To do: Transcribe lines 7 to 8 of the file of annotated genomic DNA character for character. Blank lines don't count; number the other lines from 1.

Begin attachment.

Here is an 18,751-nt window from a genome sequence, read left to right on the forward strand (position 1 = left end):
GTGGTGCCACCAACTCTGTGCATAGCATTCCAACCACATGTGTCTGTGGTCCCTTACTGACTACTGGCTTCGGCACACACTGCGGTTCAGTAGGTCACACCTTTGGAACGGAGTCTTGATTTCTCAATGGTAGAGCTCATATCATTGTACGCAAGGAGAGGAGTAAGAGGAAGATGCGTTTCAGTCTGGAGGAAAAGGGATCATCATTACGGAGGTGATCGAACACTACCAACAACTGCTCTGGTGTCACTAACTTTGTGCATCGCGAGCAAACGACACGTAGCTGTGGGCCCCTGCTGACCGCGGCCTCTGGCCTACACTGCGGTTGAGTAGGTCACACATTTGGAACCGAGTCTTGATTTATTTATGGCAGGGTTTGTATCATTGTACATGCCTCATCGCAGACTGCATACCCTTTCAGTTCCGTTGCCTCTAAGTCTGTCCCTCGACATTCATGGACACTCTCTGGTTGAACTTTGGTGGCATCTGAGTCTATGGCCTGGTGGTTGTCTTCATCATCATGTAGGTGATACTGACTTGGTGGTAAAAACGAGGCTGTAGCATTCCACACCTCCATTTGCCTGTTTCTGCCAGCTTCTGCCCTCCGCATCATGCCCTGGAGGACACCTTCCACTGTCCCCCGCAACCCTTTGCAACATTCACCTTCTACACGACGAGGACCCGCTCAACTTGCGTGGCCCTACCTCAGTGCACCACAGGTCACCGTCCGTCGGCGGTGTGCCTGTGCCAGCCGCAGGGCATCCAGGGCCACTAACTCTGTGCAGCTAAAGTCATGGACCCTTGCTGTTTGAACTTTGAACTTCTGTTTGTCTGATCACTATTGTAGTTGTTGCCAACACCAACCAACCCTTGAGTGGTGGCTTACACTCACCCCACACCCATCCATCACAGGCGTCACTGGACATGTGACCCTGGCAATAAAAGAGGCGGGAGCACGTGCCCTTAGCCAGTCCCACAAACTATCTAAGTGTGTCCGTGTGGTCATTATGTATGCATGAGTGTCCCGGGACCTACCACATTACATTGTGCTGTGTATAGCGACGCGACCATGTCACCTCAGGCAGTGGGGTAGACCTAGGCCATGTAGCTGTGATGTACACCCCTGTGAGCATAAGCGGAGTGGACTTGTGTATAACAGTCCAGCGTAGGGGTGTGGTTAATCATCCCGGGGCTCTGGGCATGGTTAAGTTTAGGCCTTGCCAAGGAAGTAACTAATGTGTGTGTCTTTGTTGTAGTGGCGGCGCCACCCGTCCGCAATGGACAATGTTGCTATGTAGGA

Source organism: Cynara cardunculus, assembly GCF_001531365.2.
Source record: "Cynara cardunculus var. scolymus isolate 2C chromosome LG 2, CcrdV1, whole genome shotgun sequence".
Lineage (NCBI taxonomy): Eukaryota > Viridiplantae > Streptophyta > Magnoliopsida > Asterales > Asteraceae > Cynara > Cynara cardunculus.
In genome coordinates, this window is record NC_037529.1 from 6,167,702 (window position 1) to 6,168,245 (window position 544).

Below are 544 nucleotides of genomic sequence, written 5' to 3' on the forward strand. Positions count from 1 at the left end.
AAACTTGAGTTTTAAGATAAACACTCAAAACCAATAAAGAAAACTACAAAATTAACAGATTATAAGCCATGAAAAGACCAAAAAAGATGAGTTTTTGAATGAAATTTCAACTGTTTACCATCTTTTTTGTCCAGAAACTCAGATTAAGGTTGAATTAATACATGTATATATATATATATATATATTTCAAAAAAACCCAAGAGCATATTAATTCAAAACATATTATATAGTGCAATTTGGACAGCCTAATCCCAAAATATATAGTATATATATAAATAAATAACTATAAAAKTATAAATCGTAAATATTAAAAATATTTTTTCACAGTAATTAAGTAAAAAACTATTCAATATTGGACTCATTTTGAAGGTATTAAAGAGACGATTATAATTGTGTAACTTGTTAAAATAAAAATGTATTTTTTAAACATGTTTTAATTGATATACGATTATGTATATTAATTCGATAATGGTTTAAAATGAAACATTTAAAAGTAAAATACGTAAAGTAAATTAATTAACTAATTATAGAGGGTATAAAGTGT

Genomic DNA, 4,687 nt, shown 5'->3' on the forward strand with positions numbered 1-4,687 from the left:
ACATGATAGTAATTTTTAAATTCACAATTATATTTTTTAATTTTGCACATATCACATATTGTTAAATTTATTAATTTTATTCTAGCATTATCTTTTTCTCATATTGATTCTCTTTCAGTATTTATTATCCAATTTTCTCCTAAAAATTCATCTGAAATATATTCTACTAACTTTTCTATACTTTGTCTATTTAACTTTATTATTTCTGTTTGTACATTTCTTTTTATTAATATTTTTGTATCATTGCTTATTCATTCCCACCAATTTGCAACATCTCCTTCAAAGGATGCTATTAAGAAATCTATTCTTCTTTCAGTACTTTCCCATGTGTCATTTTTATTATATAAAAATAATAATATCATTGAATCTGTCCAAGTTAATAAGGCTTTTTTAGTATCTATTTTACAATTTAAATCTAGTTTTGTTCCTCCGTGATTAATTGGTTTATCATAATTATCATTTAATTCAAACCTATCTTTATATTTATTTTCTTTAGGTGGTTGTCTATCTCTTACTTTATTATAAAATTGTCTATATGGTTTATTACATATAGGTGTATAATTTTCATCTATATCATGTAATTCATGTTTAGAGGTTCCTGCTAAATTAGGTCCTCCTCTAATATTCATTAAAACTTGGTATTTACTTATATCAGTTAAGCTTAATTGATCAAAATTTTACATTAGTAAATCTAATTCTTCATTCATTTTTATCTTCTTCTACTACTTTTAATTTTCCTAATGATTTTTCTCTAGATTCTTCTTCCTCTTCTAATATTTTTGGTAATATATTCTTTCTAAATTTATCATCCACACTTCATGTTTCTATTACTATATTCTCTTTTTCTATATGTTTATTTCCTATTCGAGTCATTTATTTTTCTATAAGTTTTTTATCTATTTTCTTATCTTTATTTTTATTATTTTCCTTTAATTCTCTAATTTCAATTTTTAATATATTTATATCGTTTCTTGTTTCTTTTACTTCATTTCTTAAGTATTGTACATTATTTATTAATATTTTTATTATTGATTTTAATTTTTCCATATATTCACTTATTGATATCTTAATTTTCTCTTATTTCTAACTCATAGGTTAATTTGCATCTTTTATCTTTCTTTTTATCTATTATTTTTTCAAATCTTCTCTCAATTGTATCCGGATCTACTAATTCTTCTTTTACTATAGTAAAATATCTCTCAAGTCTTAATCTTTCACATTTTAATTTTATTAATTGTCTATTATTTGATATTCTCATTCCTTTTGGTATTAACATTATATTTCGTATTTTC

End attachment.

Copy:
Below are 544 nucleotides of genomic sequence, written 5' to 3' on the forward strand. Positions count from 1 at the left end.
AAACTTGAGTTTTAAGATAAACACTCAAAACCAATAAAGAAAACTACAAAATTAACAGATTATAAGCCATGAAAAGACCAAAAAAGATGAGTTTTTGAATGAAATTTCAACTGTTTACCATCTTTTTTGTCCAGAAACTCAGATTAAGGTTGAATTAATACATGTATATATATATATATATATATTTCAAAAAAACCCAAGAGCATATTAATTCAAAACATATTATATAGTGCAATTTGGACAGCCTAATCCCAAAATATATAGTATATATATAAATAAATAACTATAAAAKTATAAATCGTAAATATTAAAAATATTTTTTCACAGTAATTAAGTAAAAAACTATTCAATATTGGACTCATTTTGAAGGTATTAAAGAGACGATTATAATTGTGTAACTTGTTAAAATAAAAATGTATTTTTTAAACATGTTTTAATTGATATACGATTATGTATATTAATTCGATAATGGTTTAAAATGAAACATTTAAAAGTAAAATACGTAAAGTAAATTAATTAACTAATTATAGAGGGTATAAAGTGT